Andy Burnham: Ministers and officials in my Department regularly hold meetings concerning the content and planning for the Creativity and Business International Network (c&binet) with a range of stakeholders in the public and private sector.
Mr. Hunt: To ask the Secretary of State for Culture, Media and Sport how much was spent on producing branded ampersands for the meeting of the Creativity and Business International Network in Liverpool on 20 November 2008. 
Andy Burnham: I refer the hon. Member to the answer my hon. Friend, the Minister for Culture, Creative Industries and Tourism, gave him on 14 October 2008, Official Report, column 1210W. The cost of the ampersands is included within the £1 million allocated towards the running of the World Creative Business Conference in each of the next three years, including 2008-09.
Mr. Hunt: To ask the Secretary of State for Culture, Media and Sport how much was spent on food and drink for the meeting of the Creativity and Business International Network in Liverpool on 20 November 2008. 
Mr. Sanders: To ask the Secretary of State for Culture, Media and Sport what discussions Ministers from his Department have had with ministerial colleagues in the Department for Innovation, Universities and Skills on funding for media and cultural studies research in the last 12 months; and what the outcome of those meetings was.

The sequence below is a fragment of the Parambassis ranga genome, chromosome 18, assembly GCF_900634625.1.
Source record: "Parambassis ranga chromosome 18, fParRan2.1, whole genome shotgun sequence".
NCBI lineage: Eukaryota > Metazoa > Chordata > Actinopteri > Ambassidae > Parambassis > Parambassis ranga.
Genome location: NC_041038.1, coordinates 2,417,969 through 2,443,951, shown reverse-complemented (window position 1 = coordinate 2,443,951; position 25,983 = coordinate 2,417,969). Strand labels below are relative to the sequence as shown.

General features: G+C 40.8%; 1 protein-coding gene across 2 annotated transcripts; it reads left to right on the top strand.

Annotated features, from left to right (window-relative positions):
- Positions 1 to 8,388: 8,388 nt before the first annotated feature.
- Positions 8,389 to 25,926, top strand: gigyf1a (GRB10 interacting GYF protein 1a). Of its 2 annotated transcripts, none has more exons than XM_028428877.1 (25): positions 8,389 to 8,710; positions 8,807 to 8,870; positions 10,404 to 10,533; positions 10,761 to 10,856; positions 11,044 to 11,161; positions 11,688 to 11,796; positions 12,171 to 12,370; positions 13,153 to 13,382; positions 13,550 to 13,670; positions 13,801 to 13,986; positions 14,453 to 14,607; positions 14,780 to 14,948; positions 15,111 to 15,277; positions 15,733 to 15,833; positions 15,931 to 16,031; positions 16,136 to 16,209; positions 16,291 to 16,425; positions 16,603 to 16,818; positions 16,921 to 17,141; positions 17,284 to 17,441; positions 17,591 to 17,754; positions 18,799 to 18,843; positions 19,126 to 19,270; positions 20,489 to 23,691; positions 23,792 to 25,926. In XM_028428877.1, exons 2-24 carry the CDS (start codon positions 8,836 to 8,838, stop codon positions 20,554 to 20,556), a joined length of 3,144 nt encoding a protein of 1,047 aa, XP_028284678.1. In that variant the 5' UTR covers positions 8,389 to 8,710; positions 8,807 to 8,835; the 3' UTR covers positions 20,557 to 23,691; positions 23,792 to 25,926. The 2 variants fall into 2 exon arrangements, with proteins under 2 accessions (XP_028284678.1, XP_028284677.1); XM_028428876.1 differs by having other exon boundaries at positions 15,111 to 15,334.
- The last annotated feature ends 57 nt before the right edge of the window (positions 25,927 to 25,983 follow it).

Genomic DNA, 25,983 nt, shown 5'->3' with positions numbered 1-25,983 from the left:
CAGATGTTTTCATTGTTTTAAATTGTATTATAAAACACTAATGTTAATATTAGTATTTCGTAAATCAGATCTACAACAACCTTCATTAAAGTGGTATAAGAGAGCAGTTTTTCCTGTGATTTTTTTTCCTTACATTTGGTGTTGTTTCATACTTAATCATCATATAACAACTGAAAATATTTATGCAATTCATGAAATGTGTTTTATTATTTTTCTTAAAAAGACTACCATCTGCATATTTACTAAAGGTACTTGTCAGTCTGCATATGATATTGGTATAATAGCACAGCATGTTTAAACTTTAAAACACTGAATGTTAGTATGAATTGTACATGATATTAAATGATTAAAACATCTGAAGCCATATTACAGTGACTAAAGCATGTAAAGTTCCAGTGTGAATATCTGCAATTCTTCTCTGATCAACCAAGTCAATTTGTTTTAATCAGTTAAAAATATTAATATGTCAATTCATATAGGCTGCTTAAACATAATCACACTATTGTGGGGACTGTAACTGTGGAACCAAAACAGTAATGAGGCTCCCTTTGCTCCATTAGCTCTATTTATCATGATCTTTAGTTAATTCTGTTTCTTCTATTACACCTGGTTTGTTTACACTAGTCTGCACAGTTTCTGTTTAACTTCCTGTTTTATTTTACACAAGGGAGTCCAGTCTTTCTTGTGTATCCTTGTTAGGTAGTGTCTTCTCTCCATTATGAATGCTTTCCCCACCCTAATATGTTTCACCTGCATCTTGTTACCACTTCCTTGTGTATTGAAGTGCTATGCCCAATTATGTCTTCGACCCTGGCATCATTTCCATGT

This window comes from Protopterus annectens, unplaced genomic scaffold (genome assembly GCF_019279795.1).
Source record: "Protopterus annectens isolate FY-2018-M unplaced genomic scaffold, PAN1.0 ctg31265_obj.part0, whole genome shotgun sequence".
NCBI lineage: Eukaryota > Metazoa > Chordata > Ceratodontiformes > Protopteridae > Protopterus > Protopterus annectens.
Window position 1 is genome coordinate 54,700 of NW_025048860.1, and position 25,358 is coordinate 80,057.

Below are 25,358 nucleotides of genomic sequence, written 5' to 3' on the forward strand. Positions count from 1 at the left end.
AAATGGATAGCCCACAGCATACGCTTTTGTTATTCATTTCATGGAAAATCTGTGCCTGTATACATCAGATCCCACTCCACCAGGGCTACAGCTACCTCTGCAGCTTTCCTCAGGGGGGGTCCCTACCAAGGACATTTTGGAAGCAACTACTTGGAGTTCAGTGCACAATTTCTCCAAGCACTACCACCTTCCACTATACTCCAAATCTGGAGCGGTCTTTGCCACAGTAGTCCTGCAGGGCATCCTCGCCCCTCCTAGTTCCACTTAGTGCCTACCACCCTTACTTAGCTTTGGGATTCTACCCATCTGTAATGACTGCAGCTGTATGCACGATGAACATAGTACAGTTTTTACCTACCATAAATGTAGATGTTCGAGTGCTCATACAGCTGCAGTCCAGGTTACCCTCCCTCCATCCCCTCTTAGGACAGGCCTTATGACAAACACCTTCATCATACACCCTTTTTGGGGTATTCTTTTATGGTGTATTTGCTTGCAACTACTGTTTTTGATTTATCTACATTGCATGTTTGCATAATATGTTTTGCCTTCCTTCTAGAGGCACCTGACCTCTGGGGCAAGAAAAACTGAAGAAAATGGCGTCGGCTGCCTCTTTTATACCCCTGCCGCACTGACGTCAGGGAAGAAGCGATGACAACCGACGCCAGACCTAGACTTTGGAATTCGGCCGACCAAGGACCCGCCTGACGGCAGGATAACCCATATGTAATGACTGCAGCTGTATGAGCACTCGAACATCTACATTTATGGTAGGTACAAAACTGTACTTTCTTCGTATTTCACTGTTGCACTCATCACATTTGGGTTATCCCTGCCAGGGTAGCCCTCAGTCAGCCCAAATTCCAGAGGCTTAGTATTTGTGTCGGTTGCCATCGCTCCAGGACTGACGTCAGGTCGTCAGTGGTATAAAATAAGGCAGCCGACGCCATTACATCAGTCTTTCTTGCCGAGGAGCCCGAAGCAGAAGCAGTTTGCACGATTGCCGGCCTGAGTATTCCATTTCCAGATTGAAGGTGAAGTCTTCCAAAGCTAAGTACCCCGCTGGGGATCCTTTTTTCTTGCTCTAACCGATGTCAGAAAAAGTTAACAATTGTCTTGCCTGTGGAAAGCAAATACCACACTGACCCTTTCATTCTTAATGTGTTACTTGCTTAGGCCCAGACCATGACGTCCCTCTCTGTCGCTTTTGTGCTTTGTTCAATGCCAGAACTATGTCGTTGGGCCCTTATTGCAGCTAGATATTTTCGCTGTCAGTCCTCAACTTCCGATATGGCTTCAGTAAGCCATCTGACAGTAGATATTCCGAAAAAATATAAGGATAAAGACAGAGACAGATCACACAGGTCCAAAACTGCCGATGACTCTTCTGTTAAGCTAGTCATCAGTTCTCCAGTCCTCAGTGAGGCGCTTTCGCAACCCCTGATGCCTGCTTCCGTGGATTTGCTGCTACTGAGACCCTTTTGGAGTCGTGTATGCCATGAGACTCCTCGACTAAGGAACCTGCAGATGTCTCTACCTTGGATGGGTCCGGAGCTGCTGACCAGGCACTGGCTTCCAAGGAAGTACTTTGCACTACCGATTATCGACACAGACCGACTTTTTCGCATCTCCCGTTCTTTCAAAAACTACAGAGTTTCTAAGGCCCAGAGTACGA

Mr. Don Foster: To ask the Secretary of State for Culture, Media and Sport what estimate he has made of his Departments outturn expenditure on administration for 2008-09; and if he will make a statement. 
Pete Wishart: To ask the Secretary of State for Culture, Media and Sport how much his Department spent on ministerial hospitality in (a) 2004-05, (b) 2005-06, (c) 2006-07 and (d) 2007-08, expressed in current prices. 
Andy Burnham, Secretary of State for Culture, Media and Sport
Barbara Follett, Minister for Culture and Creative Industries and Tourism
Jon Zeff, Director, Media, Department for Culture, Media and Sport
Martha Kearney, Journalist (acting as moderator)
Andy Duncan, Chief Executive, Channel 4
Boko Inyundo, Global Sector Manager Linklaters LLE
Chris Clarke, CEO, Nitro Group
Ian Findlay, Director, Ariadne Capital
Jatin Das, Artist
Jocelyn Stevenson, Creative Director, TT Animation
John Smith, Chief Executive, BBC Worldwide
Julia Barfield, Founder Director, Marks Barfield Architects
Laurence Green, Founding Partner and Chairman, Fallon London
Lorna Tilbian, Executive Director, Numis Corporation plc.